The film, as well as the Oscar-nominated documentary “Crip Camp,” beautifully refutes ableist misperceptions that undermine the potential of individuals with disabilities. Those discriminatory beliefs emerged on TikTok last year, when scores of the app’s users ignited a trend denying the long list of achievements Helen Keller accumulated throughout her remarkable life. Their flawed logic concluded that Keller could not have authored books, spoken multiple languages, displayed good handwriting, or graduated from college because she did not have sight or hearing.
Such assumptions are dangerous because they perpetuate the false belief that people with disabilities are less capable of success than their peers. Discrediting their accomplishments can insidiously lower others’ expectations for them — or worse, the expectations they have of themselves.
Dave Power is President and CEO of Perkins School for the Blind
https://jsf.bz/wp-content/uploads/2021/04/2021_FeelingThroughScene_Perkins-School-.jpg5941024Angie Francalancia/wp-content/uploads/2020/04/jsf-logo-300-125.pngAngie Francalancia2021-04-23 19:31:062021-04-23 20:01:01Doubting Helen Keller: Where we go from here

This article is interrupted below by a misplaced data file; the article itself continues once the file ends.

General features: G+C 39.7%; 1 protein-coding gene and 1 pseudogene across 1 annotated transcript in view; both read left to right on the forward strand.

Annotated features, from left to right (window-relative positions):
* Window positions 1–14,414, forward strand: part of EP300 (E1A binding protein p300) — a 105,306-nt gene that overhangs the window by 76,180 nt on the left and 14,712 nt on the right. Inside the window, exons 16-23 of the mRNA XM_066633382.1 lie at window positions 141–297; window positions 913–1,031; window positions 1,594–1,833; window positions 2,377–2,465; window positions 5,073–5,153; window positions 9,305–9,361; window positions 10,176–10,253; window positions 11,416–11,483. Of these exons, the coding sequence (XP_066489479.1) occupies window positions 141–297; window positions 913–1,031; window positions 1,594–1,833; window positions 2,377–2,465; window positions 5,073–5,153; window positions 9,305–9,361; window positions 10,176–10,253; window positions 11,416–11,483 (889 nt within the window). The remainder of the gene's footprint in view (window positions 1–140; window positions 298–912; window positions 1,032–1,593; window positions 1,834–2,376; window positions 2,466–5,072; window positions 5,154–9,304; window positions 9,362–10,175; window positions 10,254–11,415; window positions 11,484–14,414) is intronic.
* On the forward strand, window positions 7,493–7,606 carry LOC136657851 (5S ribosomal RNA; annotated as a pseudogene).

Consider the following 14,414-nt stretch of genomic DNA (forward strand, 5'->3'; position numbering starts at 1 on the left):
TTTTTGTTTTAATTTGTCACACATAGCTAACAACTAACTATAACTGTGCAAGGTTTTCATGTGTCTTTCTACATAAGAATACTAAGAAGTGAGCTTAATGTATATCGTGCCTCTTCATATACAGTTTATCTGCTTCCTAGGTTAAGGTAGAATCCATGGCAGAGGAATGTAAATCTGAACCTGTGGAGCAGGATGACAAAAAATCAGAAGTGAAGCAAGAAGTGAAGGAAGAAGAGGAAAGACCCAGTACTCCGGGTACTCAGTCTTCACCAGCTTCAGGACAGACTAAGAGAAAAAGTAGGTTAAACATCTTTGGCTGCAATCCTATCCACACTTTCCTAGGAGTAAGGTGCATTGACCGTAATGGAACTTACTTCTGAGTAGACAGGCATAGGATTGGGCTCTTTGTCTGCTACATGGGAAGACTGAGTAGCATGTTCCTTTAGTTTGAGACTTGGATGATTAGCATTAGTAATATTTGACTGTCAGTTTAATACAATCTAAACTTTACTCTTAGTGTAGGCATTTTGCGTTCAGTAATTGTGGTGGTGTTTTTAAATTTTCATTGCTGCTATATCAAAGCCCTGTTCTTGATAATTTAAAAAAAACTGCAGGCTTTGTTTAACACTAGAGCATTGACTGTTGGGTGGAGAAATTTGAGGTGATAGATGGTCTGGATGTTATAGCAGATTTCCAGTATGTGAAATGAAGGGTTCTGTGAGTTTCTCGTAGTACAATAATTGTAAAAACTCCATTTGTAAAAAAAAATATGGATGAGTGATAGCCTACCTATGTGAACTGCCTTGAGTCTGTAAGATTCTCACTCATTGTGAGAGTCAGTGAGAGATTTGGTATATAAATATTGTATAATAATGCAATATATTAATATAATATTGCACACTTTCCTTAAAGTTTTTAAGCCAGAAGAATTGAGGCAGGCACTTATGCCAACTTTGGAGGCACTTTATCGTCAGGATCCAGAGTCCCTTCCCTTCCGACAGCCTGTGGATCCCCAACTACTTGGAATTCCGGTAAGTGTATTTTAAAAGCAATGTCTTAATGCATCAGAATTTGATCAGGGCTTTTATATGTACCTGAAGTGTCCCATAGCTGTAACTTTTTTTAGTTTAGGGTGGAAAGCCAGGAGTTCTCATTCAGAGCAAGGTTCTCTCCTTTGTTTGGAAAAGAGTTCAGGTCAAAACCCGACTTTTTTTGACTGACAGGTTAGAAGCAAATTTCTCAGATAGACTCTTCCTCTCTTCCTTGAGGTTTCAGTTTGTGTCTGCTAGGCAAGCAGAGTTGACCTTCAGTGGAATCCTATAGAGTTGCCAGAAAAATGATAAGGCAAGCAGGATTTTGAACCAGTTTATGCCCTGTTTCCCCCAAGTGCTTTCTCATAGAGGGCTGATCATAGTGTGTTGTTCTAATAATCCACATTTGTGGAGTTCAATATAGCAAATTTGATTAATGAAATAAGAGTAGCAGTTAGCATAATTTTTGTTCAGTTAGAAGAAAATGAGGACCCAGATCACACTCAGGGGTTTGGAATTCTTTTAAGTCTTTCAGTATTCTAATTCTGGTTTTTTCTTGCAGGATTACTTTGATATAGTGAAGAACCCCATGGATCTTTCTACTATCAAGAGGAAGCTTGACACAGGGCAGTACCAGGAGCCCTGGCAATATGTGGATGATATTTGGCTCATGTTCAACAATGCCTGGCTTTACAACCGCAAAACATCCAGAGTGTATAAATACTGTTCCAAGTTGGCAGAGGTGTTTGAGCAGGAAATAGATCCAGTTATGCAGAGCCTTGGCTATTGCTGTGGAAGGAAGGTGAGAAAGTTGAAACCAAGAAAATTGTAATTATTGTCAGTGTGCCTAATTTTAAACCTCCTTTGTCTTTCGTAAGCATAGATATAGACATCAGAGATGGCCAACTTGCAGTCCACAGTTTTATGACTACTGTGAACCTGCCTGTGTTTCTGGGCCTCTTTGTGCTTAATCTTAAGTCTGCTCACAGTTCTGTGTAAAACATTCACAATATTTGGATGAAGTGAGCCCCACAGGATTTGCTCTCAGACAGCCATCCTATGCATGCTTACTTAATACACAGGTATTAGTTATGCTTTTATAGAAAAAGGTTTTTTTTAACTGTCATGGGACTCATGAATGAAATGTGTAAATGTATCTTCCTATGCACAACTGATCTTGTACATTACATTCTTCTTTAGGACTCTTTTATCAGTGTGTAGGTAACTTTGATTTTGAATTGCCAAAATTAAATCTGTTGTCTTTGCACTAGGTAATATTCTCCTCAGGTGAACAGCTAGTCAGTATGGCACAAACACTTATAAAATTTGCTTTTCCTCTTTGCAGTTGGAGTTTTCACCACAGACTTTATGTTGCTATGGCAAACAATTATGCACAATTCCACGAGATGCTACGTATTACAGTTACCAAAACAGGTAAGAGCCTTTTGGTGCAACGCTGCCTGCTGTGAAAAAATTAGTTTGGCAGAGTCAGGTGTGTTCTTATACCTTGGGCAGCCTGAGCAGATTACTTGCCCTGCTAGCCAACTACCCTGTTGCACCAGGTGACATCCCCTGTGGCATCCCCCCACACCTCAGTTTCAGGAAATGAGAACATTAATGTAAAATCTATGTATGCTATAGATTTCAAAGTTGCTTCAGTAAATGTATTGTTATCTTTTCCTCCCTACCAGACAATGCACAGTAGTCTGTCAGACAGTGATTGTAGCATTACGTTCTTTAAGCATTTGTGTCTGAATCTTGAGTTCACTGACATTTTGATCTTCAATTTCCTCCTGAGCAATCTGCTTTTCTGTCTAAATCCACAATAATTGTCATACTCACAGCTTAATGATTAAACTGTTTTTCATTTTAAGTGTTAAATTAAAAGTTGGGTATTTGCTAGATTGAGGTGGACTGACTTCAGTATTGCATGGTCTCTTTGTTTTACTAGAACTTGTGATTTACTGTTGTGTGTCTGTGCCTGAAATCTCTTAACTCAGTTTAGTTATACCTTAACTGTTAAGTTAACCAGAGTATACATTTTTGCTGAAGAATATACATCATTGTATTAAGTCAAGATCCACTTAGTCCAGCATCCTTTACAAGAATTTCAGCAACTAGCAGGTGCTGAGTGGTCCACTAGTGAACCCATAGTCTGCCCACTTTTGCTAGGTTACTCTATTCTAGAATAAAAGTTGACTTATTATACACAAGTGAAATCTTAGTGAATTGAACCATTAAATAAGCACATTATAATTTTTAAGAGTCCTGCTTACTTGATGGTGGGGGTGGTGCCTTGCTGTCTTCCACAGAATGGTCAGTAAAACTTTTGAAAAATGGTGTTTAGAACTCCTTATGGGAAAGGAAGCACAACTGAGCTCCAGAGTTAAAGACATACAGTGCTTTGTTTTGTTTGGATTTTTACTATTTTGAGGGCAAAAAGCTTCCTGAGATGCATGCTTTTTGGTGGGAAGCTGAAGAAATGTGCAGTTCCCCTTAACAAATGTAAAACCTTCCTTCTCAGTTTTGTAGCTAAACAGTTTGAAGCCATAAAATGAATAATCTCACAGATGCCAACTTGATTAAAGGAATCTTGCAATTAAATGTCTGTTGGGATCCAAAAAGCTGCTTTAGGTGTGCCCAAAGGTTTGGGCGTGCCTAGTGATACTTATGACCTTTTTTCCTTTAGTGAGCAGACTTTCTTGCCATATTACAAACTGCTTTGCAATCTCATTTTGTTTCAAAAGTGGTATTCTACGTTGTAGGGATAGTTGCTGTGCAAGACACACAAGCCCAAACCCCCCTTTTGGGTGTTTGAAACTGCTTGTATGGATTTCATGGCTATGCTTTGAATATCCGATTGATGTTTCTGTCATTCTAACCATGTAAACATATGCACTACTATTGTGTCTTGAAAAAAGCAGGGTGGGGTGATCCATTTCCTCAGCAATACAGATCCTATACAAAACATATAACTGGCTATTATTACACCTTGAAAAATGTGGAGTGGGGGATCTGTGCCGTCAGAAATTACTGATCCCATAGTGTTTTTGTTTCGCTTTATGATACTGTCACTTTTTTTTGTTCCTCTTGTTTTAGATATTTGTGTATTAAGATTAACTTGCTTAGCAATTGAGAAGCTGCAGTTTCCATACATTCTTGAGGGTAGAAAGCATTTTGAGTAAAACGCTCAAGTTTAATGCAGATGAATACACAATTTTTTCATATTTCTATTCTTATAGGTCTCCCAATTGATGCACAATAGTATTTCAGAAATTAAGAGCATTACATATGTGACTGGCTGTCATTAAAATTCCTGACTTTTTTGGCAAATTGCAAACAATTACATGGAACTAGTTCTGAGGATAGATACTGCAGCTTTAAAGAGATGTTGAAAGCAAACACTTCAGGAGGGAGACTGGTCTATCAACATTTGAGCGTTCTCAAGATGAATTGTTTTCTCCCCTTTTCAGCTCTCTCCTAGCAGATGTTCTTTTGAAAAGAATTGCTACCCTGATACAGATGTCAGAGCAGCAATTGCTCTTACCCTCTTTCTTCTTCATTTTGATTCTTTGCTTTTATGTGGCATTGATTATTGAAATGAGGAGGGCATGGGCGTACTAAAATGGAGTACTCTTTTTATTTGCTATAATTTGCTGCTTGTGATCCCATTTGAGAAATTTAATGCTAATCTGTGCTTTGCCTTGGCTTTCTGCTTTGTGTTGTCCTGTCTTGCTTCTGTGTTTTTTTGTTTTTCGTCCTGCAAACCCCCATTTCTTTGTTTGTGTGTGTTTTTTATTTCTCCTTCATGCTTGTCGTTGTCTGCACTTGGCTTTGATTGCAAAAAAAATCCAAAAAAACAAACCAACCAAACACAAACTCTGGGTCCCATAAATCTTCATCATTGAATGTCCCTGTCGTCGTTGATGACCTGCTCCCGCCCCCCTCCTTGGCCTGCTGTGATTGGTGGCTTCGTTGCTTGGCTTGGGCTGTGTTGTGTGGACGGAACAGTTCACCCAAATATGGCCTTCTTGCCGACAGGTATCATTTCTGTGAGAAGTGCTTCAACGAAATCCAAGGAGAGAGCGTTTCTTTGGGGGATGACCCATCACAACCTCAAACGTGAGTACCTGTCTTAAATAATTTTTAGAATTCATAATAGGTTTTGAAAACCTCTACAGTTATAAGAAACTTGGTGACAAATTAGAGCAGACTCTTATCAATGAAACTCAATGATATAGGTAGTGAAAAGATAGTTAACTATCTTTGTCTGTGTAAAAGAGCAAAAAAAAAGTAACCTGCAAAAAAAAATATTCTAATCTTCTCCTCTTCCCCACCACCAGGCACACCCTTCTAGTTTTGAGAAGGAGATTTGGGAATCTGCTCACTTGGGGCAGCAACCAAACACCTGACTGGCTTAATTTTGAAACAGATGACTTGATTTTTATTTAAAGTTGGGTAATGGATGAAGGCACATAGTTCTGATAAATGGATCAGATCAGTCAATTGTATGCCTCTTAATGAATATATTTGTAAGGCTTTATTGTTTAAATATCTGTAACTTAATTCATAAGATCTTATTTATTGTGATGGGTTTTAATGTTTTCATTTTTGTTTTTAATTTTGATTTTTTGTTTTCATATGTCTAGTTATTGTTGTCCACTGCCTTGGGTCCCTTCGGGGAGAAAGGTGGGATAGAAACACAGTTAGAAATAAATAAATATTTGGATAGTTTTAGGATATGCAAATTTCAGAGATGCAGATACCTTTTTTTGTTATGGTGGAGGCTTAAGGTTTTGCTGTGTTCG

The Elevation Scholars program mines Central Florida’s Title I high schools for students exhibiting the non-profit’s core values of kindness, service, leadership, and discipline. It sets them on a course to become change-makers.
When the organization was in its foundational stages of turning concepts into an education-focused program, it couldn’t have found a better model for the kind of student it wanted to help than its first scholar – Revel Lubin.
Elevation Scholars’ founder learned about him from a news story on the Thanksgiving food drive he and other student government leaders had put together for homeless families of students at his school.
The backstory was the attention-grabber, though. Lubin and three of his siblings were being raised by their sister following their mother’s passing from an aneurysm seven years earlier. He had quit sports to get a job to help his sister pay the bills after their electricity had been cut off. He also happened to be student government president.
Kindness. Service. Leadership. Discipline.
“He had everything we were looking for,” said Scott Lee, Elevation Foundation President. “The only question we didn’t know was did he have the academics.”
He had the grades too, but he lacked the test scores and required classes that colleges typically look for. Helping students develop a “college-going” culture would become a core tenant of Elevation Scholars’ program. The best investment would be money up front – a program that would begin when students are in 9th grade– with high-quality counseling and “intrusive advising and support.”
“We would spend a little money up front, like a down payment, and the colleges would come along and pay them many thousands in scholarships,” Lee says. “If we pick the right kid, this stuff will happen every single time. Those were our early realizations.”